Article of the Month - Oct 2020

Under-Recognition of Neonatal Acute Kidney Injury and Lack of Follow-Up

American Journal of Perinatology, September 2020. doi: 10.1055/s-0040-1716841

Jean-Philippe Roy, MD, Stuart L. Goldstein, MD, Meredith P. Schuh, MD

Reviewed by Saritha Ranabothu

Background:

Acute kidney injury (AKI) occurs in 30% of all infants in the neonatal intensive care unit (NICU). Some of the risk factors include prematurity, low birth weight. Long-term outcome studies of premature and low birth weight patients showed renal dysfunction or other complications like hypertension, proteinuria several years after AKI. However less is known about the long-term follow-up of all infants with AKI in the neonatal period, regardless of birth weight or gestational age.

What was the purpose of the study?

To assess follow-up after discharge and early signs of CKD in NICU graduates with AKI. They also assessed under recognition of AKI  just based on serum creatinine alone.

What was the study design (randomized control trial, retrospective cohort study, single center, multi-center, etc.)?

A retrospective chart review of the Cincinnati Children’s Hospital Medical Center cohort of neonates (n=81) included in the AWAKEN trial, 77 of the patients had sufficient data to review from 6 months of age to 5 years

What were the characteristics of the sample (pre-term, term, specific underlying disease or general NICU population, weight, etc.)?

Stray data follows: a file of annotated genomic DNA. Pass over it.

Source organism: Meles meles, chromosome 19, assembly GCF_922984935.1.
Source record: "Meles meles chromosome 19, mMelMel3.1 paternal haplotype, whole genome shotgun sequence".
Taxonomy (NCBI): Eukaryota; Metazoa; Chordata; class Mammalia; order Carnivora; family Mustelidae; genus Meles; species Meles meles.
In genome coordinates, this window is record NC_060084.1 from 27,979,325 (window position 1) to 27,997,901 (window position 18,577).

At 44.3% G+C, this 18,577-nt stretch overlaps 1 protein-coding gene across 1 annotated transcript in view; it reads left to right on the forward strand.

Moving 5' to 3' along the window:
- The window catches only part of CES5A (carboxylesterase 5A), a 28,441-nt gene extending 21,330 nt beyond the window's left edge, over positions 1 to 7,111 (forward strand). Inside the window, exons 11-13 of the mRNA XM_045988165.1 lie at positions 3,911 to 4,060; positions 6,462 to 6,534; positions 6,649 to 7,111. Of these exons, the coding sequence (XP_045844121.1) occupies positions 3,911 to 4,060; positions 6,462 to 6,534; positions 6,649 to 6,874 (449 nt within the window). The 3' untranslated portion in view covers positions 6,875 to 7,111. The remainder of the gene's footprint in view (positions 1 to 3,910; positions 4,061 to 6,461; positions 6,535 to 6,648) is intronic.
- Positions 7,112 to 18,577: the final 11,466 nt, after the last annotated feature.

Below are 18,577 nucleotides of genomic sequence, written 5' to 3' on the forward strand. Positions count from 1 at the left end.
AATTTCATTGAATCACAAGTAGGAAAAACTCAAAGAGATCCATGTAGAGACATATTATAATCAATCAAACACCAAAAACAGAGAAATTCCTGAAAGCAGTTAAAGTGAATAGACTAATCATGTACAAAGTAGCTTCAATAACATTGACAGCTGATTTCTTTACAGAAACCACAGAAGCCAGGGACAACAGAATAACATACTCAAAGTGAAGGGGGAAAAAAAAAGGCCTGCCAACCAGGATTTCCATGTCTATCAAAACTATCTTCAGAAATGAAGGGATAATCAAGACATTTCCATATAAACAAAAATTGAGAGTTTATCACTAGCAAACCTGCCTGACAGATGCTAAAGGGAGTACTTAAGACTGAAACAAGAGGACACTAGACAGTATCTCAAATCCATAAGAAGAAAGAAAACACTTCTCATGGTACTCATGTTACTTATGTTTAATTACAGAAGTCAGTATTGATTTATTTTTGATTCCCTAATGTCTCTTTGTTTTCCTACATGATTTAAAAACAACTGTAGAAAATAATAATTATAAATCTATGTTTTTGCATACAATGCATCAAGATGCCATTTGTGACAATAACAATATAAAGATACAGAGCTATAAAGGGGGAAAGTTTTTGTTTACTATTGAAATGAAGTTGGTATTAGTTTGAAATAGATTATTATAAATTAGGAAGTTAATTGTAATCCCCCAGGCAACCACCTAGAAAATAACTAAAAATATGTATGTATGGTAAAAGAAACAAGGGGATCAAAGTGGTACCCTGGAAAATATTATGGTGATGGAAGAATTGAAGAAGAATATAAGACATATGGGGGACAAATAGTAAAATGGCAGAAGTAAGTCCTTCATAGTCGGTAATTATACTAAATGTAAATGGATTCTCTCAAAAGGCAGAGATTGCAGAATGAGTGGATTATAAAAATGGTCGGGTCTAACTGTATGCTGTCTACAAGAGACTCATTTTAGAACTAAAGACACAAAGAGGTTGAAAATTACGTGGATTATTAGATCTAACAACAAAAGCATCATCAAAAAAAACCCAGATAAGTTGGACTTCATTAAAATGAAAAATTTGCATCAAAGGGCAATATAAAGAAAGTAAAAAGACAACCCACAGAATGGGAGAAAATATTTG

All the neonates admitted to NICU were included except those that were >14 days of age at time of admission, congenital heart disease requiring surgical repair within 7 days of life, lethal chromosomal anomaly, death within 48 hours of NICU admission, and severe/bilateral congenital kidney and urinary tract abnormalities.

AKI was defined based on neonatal modified KDIGO criteria.

Early signs of CKD were defined as hyperfiltration (eGFR >150 ml/min/1.73 m2), proteinuria, abnormal renal imaging (lack of growth/scarring), hypertension (if on antihypertensive medications)

What are the results/main learning points?

47 out of 77 patients had AKI. 45 diagnosed based on urine out put and 5 based on serum creatinine. 3/47 of them (2 with stage 2 AKI and one with stage 3 AKI) had nephrology consult during admission and only 2 of them had AKI diagnosis on discharge documentation and nephrology follow up. 22 patients (10 with AKI and 12 with no AKI) had at least one component of early signs of CKD.  Only 14/22 had at least one creatinine. 3/7 (43%) in AKI group had hyperfiltration (eGFR >150 mL/min/ 1.73 m2) and none in no AKI group. No other early signs of CKD were noted during study period.  This study shows under recognition as well under reporting of AKI in high risk population leading to lack of short and long-term follow up.

What are the implications?

Serum creatinine is insufficient to diagnose AKI in high-risk neonates. While this study is not able to prove statistically significant rates of hyperfiltration or other CKD markers due to lack of follow-up data after AKI. This study supports that we must improve our diagnosis, documentation, and infrastructure for follow up of neonates with AKI.

Limitations:

Potential misclassification of UOP-AKI, no multivariate analysis to account for confounding factors (prematurity, LBW) due to sample size. One of the notable limitations from this study and AWAKEN was the need to assess UOP based on diaper weights.